Everyone loves the beautifully sunny and calm days of recovery. The days when ED is turned down to the lowest volume, you are present in your conversations, and the colors of life shine bright. Those days are wonderful.
But, of course, storms are inevitable. After all, this is recovery!
Recovery is an amazing thing, but it is also a difficult one. There will be times when ED makes loud and surprising appearances, and the weight of the world has plopped back on your shoulders. Thankfully, you CAN get through them.
You’re probably in one of three places right now – before a hard time, currently dealing with difficultly, or past a storm in your recovery. Here’s exactly what to do in each of those situations:
1. Find accountability
You are not in this alone. I repeat: YOU ARE NOT IN THIS ALONE.
Find a few people that you trust and can rely on. Make sure these are people who know your situation, triggers, and how to help you. Talk to them on the good days and let them know how to support you through the bad ones.
2. Write it out
Writing is important in every stage of recovery. I love making lists. So try writing lists – write tons of them!
List your motivators and affirmations. Jot down things to do instead of restrict/binge/purge/etc. You can refer back to these at tough moments.
3. Look back
Remember those lists you wrote? Read them! Having reminders from your grounded, level-headed self is vital to surviving the forces of ED.
4. Call for backup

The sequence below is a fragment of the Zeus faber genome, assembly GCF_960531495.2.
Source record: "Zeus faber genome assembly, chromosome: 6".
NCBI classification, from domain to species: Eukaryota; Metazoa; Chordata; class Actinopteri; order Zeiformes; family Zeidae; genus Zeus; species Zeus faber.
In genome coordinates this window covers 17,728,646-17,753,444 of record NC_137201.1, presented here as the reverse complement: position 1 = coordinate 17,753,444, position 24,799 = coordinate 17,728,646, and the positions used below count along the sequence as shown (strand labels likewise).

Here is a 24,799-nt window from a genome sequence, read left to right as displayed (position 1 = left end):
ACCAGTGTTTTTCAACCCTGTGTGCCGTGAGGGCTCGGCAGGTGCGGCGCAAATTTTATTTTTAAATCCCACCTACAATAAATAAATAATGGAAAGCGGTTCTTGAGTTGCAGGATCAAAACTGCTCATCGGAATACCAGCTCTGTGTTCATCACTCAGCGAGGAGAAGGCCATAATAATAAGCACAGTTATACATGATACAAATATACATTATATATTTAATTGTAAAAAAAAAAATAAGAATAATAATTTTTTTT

Bring out the support. Call, text, or meet up with your support team. Tell them what you’re feeling and let them help you! Never, ever go through a difficult day alone.
5. Opposite action
As my all-time favorite DBT skill, I cannot adequately stress the importance of opposite action. It’s just as it sounds: Listen to whatever your ED is telling you to do, and do the exact opposite.
ED says to skip the meal? Opposite action: eat the meal.
ED says purge? Opposite action: go out with a friend where you can’t purge.
Recognize the victories: no matter how much you cried, fell, or engaged in behaviors, there is ALWAYS a victory at the end of each day.
Sometimes the win might be that you ate all of your meals, other times it is that you simply made it through the day. No matter what, you accomplished something, and no matter how simple, it is great.
7. Learn what works for you
Not every single skill or technique you learn is helpful for you, so try them all and find which skill helps you most. Think back to what helped you through the difficult time and write it down. Reflect on the things that pulled you out of whatever misery you were facing and try to evaluate why it was helpful.
Was it your friends keeping you accountable? A DBT skill like opposite action? Simple distraction? A kinesthetic activity like coloring? Learn what worked for you.
8. Practice gratitude
Thank those who helped you through – and thank yourself.
Most importantly, you deserve your own thanks. You made it through the day, which means you are strong, warrior.
You are powerful, and courageous, so do not let even one day take that from you. Stay strong, you can do this.